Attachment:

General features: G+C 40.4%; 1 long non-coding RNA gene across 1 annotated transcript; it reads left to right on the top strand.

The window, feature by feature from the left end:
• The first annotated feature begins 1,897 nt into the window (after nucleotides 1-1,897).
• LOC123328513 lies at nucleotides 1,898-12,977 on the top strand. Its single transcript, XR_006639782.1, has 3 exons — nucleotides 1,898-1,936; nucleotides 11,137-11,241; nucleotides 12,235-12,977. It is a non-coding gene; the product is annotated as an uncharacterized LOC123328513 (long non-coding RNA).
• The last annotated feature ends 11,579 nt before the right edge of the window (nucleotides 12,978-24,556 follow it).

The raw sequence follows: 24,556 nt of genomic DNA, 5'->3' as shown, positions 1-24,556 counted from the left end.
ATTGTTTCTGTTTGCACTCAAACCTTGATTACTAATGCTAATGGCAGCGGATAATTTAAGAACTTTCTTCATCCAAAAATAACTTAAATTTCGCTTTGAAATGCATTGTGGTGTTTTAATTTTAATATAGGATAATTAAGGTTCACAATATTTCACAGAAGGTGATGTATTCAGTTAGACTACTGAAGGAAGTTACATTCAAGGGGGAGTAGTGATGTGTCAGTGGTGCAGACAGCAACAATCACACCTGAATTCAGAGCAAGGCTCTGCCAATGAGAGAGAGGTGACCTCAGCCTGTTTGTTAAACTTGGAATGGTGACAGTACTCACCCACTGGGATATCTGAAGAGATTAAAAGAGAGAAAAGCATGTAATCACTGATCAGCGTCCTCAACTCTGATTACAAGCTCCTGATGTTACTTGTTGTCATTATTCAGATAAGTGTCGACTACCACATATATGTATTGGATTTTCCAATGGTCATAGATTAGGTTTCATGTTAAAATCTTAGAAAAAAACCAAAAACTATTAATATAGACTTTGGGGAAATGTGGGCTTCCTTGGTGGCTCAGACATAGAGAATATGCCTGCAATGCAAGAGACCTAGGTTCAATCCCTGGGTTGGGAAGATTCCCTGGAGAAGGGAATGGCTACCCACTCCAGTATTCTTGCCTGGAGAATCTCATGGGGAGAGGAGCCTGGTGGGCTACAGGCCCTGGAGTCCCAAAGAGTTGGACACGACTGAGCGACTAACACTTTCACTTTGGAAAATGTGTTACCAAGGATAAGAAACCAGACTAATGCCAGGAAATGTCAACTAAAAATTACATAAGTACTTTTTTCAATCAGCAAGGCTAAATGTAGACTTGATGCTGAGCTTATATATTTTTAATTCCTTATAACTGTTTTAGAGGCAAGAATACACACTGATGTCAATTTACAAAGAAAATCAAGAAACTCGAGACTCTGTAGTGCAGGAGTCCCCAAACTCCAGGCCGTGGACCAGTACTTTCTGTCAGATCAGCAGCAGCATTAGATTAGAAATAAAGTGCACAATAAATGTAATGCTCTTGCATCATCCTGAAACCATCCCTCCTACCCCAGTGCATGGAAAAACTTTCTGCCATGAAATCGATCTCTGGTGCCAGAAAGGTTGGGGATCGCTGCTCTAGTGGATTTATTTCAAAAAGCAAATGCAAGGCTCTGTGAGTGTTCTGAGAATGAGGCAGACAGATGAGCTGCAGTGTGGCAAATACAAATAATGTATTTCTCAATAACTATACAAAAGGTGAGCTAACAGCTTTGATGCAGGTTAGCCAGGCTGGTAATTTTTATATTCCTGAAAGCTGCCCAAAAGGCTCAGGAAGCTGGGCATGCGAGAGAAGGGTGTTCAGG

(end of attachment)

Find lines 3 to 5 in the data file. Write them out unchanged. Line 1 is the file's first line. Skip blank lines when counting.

• The first annotated feature begins 1,897 nt into the window (after nucleotides 1-1,897).
• LOC123328513 lies at nucleotides 1,898-12,977 on the top strand. Its single transcript, XR_006639782.1, has 3 exons — nucleotides 1,898-1,936; nucleotides 11,137-11,241; nucleotides 12,235-12,977. It is a non-coding gene; the product is annotated as an uncharacterized LOC123328513 (long non-coding RNA).
• The last annotated feature ends 11,579 nt before the right edge of the window (nucleotides 12,978-24,556 follow it).